Over on Twitter, Neal Whitman notes that the adjectival phrase knock-on appears twice in the current issue of New Scientist (British) and wonders if it’s “a recent BrE innovation? Just BrE? Just recent? Neither?”
My answer: fairly recent and, until quite recently, almost exclusively British English. The “quite recently” means that for this blog’s purposes, it’s an on-the-radar NOOB. The OED calls the phrase “chiefly” British and defines it as “Being a secondary or indirect consequence of another action, occurrence, or event; knock-on effect n. a secondary, indirect, or cumulative effect.” First citation is from The Times in 1972: “They would be more than willing to move towards a minimum wage of about £20 a week..if they could be assured..that there would be no ‘knock-on effect’ in the differentials demanded by the rest of the labour force.”
As to derivation, although the term (apparently) has a meaning in rugby football, it’s more likely that the adjectival phrase comes out of physics, where it means “Ejected, produced, or caused as a result of the collision of an atomic or sub-atomic particle with an atom.” (“Knock-on protons produced by 3MeV neutrons would not..produce visible flashes.” Nature, 1971.)
Joining in the Twitter conversation, Lynne Murphy reports finding twenty-nine instances of knock-on in the Corpus of Contemporary American English, which boasts of containing 450 million words used by Americans in writing and on the air since 1990. My own search of COCA yielded twenty-seven hits, but that’s close enough for jazz.
At least half of the uses, I would judge, were written in American publications or uttered on American broadcasts by British people. However, fifteen of the twenty-seven have occurred since 2008, and Americans are responsible for a increasing number of these. For example, in 2011, Steve Coll wrote in a New Yorker blog, “The probable knock-on effect of a second Taliban revolution in Afghanistan would be to increase the likelihood of irregular Islamist attacks from Pakistan against Indian targets.” Georgetown professor Charles Kupchan wrote in Foreign Policy this past January, “[Citizens of industrialized countries] also expect their representatives to deal with surging immigration, global warming, and other knock-on effects of a globalized world.” And Annie Lowrey wrote in the New York Times in August: “Mr. Obama’s address coincided with the release of a White House report quantifying education job losses and detailing the knock-on effects, like bigger classrooms and shorter school years.”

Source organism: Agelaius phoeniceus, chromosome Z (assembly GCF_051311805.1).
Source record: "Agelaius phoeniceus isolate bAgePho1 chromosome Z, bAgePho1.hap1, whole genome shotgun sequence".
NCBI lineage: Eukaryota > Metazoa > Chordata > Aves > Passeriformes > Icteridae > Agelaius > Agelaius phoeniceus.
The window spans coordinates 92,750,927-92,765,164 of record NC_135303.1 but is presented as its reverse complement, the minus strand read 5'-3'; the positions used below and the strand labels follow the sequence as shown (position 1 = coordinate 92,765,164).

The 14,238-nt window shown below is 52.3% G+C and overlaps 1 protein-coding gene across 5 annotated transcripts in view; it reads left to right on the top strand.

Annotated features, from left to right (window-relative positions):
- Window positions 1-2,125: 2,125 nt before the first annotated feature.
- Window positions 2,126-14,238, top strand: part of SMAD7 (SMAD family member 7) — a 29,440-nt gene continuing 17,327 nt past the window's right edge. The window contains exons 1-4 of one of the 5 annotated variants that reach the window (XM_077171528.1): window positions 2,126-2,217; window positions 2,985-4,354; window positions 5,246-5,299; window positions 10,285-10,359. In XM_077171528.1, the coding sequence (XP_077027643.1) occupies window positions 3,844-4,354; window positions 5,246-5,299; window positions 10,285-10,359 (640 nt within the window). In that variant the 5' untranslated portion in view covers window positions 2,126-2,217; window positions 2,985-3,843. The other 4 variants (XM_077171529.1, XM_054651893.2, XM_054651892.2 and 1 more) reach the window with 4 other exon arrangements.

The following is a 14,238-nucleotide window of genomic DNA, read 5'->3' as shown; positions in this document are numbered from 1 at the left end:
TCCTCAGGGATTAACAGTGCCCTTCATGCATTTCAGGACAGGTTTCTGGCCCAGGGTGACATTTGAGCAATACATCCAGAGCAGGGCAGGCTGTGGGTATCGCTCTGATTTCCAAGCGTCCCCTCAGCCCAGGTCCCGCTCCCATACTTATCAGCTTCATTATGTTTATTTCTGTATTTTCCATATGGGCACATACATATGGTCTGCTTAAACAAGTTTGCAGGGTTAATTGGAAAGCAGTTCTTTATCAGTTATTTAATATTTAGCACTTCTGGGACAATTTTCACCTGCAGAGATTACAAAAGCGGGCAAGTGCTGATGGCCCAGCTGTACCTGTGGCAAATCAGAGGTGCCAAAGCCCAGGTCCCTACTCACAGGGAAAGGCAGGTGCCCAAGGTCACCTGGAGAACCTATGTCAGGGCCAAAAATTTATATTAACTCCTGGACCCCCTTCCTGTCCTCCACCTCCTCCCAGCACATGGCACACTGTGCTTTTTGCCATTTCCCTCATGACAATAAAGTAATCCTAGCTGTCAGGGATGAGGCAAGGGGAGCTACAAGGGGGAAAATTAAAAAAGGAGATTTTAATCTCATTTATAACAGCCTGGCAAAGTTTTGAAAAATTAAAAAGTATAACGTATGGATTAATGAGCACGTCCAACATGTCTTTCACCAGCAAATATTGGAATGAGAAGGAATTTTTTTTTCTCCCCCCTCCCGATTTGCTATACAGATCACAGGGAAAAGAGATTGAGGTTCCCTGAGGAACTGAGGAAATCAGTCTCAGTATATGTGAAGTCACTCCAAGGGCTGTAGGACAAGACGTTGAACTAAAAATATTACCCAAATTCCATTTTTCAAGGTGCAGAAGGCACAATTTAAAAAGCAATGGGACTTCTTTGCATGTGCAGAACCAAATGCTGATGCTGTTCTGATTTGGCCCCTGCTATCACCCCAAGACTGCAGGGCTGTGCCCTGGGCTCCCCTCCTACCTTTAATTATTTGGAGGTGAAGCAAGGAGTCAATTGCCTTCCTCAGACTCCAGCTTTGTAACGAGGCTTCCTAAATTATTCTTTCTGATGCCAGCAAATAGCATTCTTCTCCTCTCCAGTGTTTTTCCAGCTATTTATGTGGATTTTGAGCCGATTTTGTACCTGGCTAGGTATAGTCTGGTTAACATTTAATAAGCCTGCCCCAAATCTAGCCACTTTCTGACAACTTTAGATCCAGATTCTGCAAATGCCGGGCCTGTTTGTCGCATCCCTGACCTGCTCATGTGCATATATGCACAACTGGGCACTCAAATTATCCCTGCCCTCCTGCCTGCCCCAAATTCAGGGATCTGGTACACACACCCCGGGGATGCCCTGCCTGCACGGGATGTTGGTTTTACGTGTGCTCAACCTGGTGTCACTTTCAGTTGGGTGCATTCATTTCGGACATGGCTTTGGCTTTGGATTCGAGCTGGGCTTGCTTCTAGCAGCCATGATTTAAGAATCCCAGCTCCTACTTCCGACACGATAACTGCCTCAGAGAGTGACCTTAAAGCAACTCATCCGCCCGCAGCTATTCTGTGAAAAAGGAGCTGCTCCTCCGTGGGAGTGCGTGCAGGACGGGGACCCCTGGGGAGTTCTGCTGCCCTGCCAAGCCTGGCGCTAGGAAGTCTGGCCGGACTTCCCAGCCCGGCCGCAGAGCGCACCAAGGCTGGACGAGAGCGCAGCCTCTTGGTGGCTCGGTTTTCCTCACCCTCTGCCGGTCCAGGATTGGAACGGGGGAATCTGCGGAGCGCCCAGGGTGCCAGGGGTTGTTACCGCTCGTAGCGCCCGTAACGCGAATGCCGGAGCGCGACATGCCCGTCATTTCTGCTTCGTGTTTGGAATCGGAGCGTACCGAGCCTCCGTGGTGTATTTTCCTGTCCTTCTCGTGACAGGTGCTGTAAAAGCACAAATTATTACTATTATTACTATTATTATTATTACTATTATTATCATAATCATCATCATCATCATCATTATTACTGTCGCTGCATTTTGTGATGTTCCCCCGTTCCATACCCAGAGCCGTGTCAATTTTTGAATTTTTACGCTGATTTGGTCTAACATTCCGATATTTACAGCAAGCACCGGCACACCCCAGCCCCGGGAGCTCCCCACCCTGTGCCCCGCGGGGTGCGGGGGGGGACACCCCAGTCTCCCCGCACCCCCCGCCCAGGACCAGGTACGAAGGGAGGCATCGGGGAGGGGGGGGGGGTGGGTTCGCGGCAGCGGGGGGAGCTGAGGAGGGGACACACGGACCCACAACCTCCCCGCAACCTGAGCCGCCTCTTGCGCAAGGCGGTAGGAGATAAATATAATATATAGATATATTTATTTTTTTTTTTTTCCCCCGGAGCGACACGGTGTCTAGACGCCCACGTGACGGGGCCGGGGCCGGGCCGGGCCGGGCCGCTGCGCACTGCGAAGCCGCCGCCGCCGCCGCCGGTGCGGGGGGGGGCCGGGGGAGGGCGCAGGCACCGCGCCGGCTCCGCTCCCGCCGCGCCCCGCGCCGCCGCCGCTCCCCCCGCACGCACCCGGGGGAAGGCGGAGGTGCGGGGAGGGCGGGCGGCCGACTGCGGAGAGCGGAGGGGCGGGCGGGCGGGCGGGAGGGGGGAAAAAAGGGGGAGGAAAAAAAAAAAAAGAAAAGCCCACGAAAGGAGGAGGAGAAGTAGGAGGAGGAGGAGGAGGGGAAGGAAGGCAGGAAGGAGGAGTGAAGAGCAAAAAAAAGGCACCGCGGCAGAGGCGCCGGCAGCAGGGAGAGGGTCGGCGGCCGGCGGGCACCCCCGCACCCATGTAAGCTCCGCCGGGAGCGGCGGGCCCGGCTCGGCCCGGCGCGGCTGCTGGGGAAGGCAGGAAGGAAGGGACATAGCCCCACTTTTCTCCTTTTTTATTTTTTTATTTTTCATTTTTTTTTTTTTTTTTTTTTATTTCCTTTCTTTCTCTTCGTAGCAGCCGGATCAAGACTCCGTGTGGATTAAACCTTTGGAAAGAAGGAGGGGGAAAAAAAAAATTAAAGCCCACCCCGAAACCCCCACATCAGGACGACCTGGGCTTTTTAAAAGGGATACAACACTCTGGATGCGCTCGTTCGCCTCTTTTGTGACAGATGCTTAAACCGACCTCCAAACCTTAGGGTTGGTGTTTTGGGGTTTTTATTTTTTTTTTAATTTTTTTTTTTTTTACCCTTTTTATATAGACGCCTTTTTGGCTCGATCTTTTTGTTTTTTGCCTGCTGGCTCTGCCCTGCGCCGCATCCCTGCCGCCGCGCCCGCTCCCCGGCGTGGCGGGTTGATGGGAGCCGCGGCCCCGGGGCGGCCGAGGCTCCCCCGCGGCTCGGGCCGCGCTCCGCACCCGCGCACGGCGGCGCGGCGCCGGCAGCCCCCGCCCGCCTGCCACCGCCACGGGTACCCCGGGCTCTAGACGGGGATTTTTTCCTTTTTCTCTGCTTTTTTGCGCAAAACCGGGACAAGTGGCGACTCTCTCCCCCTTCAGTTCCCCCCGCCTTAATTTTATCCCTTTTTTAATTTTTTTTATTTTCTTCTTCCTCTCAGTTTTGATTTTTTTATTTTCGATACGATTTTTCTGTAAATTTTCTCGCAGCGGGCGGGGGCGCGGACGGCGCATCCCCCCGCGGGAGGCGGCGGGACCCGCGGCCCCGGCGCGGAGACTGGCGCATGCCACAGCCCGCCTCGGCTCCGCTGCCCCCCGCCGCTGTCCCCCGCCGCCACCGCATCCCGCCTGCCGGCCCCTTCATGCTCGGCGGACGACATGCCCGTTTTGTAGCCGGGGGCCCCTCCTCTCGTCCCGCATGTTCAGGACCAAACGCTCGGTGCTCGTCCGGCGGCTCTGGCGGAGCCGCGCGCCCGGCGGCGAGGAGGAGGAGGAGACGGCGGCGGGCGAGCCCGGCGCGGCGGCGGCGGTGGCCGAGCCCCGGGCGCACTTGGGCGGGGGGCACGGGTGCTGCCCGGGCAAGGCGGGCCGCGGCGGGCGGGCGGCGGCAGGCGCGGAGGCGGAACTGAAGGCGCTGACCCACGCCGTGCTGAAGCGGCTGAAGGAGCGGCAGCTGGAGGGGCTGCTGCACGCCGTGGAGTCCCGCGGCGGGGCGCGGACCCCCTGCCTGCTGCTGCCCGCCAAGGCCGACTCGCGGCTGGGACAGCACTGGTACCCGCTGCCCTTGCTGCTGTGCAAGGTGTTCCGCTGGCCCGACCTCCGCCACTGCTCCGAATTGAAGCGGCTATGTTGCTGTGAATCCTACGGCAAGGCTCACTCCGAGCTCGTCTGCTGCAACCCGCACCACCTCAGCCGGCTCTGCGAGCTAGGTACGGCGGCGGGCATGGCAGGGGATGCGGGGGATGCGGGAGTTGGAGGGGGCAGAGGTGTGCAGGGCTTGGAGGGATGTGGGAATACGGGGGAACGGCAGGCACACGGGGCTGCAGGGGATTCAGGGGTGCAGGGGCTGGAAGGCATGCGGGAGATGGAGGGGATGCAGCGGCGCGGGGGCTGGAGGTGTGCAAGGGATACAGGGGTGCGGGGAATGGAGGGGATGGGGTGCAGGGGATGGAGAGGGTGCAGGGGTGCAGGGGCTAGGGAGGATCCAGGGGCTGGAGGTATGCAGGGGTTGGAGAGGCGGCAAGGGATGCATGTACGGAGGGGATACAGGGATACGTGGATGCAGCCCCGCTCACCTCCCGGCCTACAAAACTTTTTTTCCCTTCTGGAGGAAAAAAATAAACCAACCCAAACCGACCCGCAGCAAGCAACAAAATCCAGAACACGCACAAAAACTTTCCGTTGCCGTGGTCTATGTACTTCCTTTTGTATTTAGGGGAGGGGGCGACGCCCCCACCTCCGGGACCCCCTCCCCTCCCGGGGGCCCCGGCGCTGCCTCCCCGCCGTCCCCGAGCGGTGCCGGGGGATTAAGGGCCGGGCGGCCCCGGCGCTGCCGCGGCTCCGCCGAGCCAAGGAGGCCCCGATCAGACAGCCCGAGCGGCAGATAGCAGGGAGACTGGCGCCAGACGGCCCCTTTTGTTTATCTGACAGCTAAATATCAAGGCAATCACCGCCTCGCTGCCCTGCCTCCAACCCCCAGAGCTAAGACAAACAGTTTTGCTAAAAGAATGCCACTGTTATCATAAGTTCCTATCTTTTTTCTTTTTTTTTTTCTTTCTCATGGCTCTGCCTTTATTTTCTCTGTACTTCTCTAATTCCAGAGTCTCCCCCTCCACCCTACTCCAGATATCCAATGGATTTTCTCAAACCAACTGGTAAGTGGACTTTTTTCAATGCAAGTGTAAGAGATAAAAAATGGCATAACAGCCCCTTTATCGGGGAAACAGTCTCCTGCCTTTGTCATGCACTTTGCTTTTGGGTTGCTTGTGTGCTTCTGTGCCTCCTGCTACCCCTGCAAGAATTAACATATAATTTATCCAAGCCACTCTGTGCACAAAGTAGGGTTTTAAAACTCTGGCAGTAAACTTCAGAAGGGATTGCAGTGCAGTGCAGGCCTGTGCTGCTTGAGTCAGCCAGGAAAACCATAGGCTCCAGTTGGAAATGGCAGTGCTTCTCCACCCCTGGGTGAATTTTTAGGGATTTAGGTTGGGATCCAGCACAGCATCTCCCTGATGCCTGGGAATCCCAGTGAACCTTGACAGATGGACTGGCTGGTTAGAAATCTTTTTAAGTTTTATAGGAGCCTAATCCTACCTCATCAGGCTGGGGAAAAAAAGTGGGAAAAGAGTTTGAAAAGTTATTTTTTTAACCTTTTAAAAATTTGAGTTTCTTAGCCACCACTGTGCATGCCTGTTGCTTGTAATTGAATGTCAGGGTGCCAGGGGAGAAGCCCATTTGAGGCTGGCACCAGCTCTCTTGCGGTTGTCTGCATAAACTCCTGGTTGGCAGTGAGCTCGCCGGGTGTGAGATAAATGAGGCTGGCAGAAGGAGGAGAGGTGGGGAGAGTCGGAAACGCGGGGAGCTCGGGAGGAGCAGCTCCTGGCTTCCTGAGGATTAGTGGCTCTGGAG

The slowness with which the phrase has been adopted here relates, I would say, to the longstanding presence of perfectly adequate alternatives, side effects and unintended consequences, or, more simply, results. But never underestimate the appeal of a NOOB. I predict that knock-on effects will continue and indeed accelerate its ascent.
13 thoughts on ““Knock-on” (effects)”